“Are there any warning signs of when a bearing is about to fail?”
Think of a bearing failure as happening in four stages. During the frst stage (or earliest detectable point using vibration analysis), the signals will appear in frequency bands around 250 to 350 kilohertz (KHz). In the second stage, a signal around 500 to 2,000 hertz (its natural frequency) will begin to ring.
At the onset of the third stage, the harmonics of the fundamental frequency will start to be very apparent. Defects in the races are now obvious and will be visible on vibration analysis of the noise signal. At this point, there will also be a signifcant temperature increase.
During the fourth stage, there will be very high vibration. The fundamental frequency and harmonics begin to decrease as the random ultrasonic noise is boosted. Temperatures will start to skyrocket as the bearing selfdestructs. So, the short answer is yes. There are defnitely warning signs of a bearing about to fail. The real question is, “Do you know what to look for?” The most popular technologies today for bearing monitoring are vibration analysis, oil analysis, ultrasonics and thermography. You can use these tools to compare current states to historical data and accurately assess the remaining life of the bearing.
Vibration analysis and oil analysis are considered the best at predicting a failure but are not always the most cost-effective. Bearing manufacturers have long known of the relationship between bearing life and temperature. They even have formulas that work very well at calculating safe operating temperatures. These formulas and calculators show that once a bearing starts operating outside its ideal temperature range, its life will begin to degrade at an accelerated rate. Keep in mind that for every 15 degrees C above 70 degrees C that the base oil operates, its life is more than halved.
Considering this, why is thermography not a more popular method for bearing life prediction? The monitoring of temperatures is not always considered reliable because of the sheer amount of variables that contribute to the heat generation. Ambient temperature, friction, speed variability, load and runtime all have an effect on the temperature that will be measured.
Friction is the variable you should be the most concerned with if trying to predict a failure, but how do you separate it from all the others? If you could account for all the variables accurately, the increases you would get in operating temperature could be a great indicator of an impending failure. Perhaps the cheapest and easiest way to spot a bearing failure is to use a non-contact infrared thermometer. The caveat is that you must always account for the other variables as well.
“How important is the kinematic viscosity at 100 degrees C for a vacuum pump oil?”
Viscosity is the most important physical property of a lubricant. Whether you are looking at the viscosity at the standard 40 degrees C or at 100 degrees C, it is the viscosity at the machine’s operating temperature that is critical to understand. Most bearing temperatures are hotter than 40 degrees C (104 degrees F) at the core, which is where the temperature should be analyzed to match the correct viscosity for the application.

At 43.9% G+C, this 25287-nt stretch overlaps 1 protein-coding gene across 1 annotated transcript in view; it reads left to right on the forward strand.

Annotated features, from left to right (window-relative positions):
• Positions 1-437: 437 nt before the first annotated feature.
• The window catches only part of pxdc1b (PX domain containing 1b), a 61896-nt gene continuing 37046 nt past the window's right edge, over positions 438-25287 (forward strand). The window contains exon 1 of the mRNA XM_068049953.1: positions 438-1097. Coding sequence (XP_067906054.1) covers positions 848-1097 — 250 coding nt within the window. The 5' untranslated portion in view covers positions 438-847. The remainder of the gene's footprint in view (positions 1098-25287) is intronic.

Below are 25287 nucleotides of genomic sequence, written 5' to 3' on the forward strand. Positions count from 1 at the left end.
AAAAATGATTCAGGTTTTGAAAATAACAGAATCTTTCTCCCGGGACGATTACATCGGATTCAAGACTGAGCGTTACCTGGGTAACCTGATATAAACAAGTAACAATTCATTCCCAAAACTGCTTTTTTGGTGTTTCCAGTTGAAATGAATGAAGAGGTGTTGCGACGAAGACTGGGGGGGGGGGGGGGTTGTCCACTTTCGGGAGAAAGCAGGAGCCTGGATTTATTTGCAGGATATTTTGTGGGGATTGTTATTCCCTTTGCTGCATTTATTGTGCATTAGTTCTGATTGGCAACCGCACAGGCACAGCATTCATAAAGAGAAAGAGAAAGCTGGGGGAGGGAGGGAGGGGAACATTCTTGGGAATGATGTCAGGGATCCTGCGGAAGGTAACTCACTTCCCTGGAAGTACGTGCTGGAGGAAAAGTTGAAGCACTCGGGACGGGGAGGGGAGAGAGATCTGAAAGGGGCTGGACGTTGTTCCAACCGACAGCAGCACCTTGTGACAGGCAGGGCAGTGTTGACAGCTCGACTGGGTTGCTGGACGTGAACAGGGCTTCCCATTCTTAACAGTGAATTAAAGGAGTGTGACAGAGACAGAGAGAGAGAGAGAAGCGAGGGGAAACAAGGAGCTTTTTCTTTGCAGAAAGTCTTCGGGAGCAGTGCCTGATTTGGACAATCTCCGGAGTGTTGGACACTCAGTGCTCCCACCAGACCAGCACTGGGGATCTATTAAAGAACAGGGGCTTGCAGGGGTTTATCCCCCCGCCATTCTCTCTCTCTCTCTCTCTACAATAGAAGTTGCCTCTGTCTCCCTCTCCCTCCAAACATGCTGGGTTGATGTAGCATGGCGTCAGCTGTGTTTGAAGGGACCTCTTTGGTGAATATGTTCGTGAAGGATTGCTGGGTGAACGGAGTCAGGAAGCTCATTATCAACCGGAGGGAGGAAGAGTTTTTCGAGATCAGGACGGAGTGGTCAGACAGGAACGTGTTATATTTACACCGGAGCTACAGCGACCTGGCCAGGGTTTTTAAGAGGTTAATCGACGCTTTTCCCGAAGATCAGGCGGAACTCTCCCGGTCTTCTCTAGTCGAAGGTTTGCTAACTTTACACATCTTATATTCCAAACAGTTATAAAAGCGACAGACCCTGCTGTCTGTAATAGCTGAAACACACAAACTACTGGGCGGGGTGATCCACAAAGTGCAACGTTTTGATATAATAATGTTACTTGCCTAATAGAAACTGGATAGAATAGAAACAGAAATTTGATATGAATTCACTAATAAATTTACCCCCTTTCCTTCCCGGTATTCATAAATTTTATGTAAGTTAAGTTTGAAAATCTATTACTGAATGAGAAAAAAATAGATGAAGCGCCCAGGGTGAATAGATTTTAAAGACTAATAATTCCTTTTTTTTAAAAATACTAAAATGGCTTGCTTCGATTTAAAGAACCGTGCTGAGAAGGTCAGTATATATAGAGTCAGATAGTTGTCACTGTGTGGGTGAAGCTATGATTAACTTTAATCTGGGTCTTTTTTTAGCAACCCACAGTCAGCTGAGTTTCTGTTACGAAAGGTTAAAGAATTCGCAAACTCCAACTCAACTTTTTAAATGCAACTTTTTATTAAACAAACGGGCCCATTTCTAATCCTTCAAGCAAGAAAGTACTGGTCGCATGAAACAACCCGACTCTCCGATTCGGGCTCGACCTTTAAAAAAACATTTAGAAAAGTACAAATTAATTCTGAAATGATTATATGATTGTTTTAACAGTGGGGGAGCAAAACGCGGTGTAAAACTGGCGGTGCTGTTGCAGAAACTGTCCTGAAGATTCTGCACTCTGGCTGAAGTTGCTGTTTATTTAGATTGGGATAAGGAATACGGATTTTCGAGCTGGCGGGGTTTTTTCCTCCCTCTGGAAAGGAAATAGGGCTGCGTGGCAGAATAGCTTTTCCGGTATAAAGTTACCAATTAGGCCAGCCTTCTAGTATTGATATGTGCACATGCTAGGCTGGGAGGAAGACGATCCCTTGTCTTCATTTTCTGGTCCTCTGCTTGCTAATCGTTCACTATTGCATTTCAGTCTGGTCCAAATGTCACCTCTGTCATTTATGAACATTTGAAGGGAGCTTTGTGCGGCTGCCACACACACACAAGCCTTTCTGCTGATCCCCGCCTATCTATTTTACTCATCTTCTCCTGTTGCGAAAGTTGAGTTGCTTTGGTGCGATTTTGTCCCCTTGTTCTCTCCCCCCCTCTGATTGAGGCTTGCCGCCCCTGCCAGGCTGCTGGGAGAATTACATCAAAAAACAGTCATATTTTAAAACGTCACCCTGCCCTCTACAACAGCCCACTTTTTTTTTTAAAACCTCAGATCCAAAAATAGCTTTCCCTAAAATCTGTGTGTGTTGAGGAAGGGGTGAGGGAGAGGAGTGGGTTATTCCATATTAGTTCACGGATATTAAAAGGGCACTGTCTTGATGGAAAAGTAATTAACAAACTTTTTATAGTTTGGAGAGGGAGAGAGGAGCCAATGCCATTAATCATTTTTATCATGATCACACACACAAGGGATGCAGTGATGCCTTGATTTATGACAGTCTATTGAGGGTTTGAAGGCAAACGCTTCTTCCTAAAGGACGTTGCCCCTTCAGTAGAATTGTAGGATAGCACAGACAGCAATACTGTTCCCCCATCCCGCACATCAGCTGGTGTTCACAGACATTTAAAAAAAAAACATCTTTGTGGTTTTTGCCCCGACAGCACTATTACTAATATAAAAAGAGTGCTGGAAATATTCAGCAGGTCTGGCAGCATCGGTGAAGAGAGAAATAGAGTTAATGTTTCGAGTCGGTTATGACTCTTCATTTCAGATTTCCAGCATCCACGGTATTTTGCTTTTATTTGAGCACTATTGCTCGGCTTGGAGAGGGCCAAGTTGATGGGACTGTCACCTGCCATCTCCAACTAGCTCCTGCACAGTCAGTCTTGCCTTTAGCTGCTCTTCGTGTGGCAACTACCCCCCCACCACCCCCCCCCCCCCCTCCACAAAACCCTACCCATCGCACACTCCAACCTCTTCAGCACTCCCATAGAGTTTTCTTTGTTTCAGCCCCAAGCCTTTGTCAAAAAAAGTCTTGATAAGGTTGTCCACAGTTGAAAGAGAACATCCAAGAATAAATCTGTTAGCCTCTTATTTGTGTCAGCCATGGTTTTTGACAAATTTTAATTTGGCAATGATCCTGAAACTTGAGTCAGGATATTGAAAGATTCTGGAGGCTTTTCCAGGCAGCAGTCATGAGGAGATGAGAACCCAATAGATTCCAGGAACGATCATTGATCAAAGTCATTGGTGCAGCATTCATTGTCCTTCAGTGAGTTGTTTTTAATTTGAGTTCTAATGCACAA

Vacuum pumps stress oil in a variety of different ways. Aside from the operating temperature, contamination is prevalent if these machines are not properly set up to exclude the ingress of contaminants. Also, the gas being processed has a huge impact not only on the viscosity but also on the lifespan of the oil in service. Process gases can reduce the oil’s viscosity, raise the acid number, increase the moisture level and lead to short lubricant life and low oxidative stability.
Most lubricant manufacturers will provide the viscosity for their products at 40 degrees C and 100 degrees C. The amount of change in the viscosity in relation to the temperature is known as the viscosity index of the lubricant. The viscosity index is most often reported in the technical data sheet of the candidate oil. The higher the viscosity index value, the less the viscosity changes with a change in temperature. This is a crucial factor to consider when looking to switch to a different type or brand of oil.
Kinematic viscosity is the measurement of a ﬂuid’s resistance to ﬂow due to the effects of gravity. It is the viscosity that most people are accustomed to in terms of how thick a ﬂuid is. This will be one of the most noted changes as the oil is heated, the viscosity drops and the oil ﬂows more readily. For all tribosystems, the oil’s ability to ﬂow and support loads is what protects the component from surface degradation and ultimately the loss of usefulness and failure of the machine.
The viscosity at 100 degrees C is critical, not just for vacuum pumps but for all machines. It is important to understand the viscosity requirements of the bearings or gearsets at the operating temperatures and to ensure that they are being met by the lubricant in use. By verifying that the viscosity is appropriate, you will be generating less wear and prolonging the life of your machines.